Miller’s comments are just the latest outbreak of overt racism in this year’s election, and she may well reflect a more widespread if less clearly articulated racism among white voters in Ohio. We shouldn’t just accept that, but unfortunately, condemning racism will neither eliminate it nor persuade voters to support Hillary Clinton. No doubt, far too many will stand with Miller, who apologized for creating a distraction in the campaign but insisted that her statements were accurate. Voters who believe that Trump’s racist, xenophobic and sexist comments are “telling it like it is” will not be persuaded by anything Clinton says, much less by criticism from the media or by Twitter comments.
Yet in Ohio and across the country, some white working-class voters could still be won over. In The White Working Class Today, Andrew Levison analyzes white working-class voting in the 2012 election, and what he found explains why politicians and pundits pay so much attention to this demographic during election years. Levison argues that the white working class divides into thirds: one solidly Democrat and another solidly Republican, but also a significant group — a bit less than a third — whom he describes as “open-minded.” The parties tend to hold their relatively large thirds in presidential elections, though long-held party loyalties seem less reliable this year on both sides. Between longtime Democrats who are defecting and the “open-minded,” including both independents and people who haven’t voted for a number of years, the Republicans are drawing strong support in Ohio. To have a chance in this battleground state, Clinton needs to focus on those who might still be persuaded to support her.
A campaign that highlights the racism of Trump and his supporters might appeal to some of those open-minded voters, but it won’t be enough. What these undecided — or simply uninspired and uncommitted — voters need is attention to the economic woes that, in many cases, feed their resentment of others. Nor is it enough to harp on trade as the problem. As Ohio steelworker Jose Arroyo told The Guardian, “People don’t understand trade policies. What they do understand is they used to work at a place that paid them $80,000 a year, and now they’re working two jobs to make $30,000 a year.” The working class needs a believable economic narrative involving wages and job growth, as well as trade. Not only has Clinton failed to offer such a narrative, but as the party in power, Democrats are being held responsible for the continuing struggles of the working class. As we head into the last weeks of the campaign, Clinton needs to strengthen and clarify the story she has to tell about creating jobs, improving wages and benefits, and supporting working families.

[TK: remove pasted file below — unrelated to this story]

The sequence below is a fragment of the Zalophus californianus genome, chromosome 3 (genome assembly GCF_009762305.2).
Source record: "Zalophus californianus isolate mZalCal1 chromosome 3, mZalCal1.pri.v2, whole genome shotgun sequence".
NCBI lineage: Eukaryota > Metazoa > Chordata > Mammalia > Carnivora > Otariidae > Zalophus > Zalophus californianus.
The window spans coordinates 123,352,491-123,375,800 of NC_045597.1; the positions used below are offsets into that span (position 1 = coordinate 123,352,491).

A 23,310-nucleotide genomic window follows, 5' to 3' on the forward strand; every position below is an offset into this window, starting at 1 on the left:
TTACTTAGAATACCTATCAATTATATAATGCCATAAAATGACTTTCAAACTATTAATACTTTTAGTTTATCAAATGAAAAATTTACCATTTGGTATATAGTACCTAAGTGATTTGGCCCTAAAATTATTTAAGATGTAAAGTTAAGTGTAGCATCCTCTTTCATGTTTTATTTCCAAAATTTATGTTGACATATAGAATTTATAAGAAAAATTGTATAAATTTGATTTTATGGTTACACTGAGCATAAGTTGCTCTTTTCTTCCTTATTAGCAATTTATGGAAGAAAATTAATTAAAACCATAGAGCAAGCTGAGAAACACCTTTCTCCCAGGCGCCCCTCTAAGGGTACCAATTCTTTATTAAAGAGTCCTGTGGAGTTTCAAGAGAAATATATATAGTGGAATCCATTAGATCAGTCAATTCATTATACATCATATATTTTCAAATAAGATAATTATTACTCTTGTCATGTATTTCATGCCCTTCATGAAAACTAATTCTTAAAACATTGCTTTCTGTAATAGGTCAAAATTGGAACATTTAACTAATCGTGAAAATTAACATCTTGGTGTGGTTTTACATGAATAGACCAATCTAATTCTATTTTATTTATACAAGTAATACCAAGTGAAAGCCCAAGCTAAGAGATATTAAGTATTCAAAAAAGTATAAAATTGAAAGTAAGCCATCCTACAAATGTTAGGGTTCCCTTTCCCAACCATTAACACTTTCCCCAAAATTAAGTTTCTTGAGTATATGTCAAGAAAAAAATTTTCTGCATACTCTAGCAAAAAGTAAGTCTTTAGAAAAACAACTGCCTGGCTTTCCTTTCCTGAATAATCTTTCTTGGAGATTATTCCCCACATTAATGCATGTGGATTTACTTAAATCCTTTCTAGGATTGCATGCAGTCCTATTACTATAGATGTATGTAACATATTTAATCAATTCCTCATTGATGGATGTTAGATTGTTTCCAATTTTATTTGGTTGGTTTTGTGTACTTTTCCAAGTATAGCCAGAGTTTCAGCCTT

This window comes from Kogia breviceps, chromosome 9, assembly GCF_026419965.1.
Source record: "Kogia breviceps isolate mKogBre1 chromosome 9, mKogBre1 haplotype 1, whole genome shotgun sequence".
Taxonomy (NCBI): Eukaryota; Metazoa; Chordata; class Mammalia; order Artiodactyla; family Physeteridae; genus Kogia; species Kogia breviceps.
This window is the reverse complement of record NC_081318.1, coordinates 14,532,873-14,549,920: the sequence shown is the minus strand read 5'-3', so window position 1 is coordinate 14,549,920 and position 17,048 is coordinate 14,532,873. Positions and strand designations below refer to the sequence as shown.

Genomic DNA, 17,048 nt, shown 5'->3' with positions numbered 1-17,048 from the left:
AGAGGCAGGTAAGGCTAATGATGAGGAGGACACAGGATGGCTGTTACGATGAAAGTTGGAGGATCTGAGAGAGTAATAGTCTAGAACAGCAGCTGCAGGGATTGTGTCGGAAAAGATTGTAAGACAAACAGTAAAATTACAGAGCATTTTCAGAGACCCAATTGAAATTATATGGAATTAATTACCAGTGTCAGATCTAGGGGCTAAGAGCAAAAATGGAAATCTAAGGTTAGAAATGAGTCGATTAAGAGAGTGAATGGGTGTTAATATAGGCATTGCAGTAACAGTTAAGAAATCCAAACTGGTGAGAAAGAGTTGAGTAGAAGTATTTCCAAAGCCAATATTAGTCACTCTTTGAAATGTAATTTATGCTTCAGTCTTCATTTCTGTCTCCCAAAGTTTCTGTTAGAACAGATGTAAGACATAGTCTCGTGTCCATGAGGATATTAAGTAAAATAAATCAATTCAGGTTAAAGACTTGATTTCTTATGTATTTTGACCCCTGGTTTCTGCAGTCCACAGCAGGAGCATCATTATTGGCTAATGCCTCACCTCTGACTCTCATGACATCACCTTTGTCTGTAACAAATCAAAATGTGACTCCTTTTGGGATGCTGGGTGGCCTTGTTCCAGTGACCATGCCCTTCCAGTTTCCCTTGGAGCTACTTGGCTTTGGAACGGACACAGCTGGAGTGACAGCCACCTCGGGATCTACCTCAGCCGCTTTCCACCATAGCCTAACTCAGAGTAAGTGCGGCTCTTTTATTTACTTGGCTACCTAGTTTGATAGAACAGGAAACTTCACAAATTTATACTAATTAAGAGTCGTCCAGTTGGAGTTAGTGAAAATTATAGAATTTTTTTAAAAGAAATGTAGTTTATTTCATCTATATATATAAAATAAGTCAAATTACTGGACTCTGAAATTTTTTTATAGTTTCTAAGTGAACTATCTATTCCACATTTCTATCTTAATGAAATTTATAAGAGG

Even if Clinton manages to eke out a win in Ohio, which seems unlikely, Youngstown should take very seriously the hatred and divisiveness of this year’s election. What we heard from Miller this week is, sadly, nothing new in a community that was, for many years, the fourth most segregated metropolitan area in the US. It reflects the long history of racial division that, as we wrote almost 15 years ago in Steeltown USA: Work and Memory in Youngstown, continues to hold this community back. If anything good can come out of this latest negative story emerging from Youngstown, perhaps it will give the community another opportunity to deal with its racism.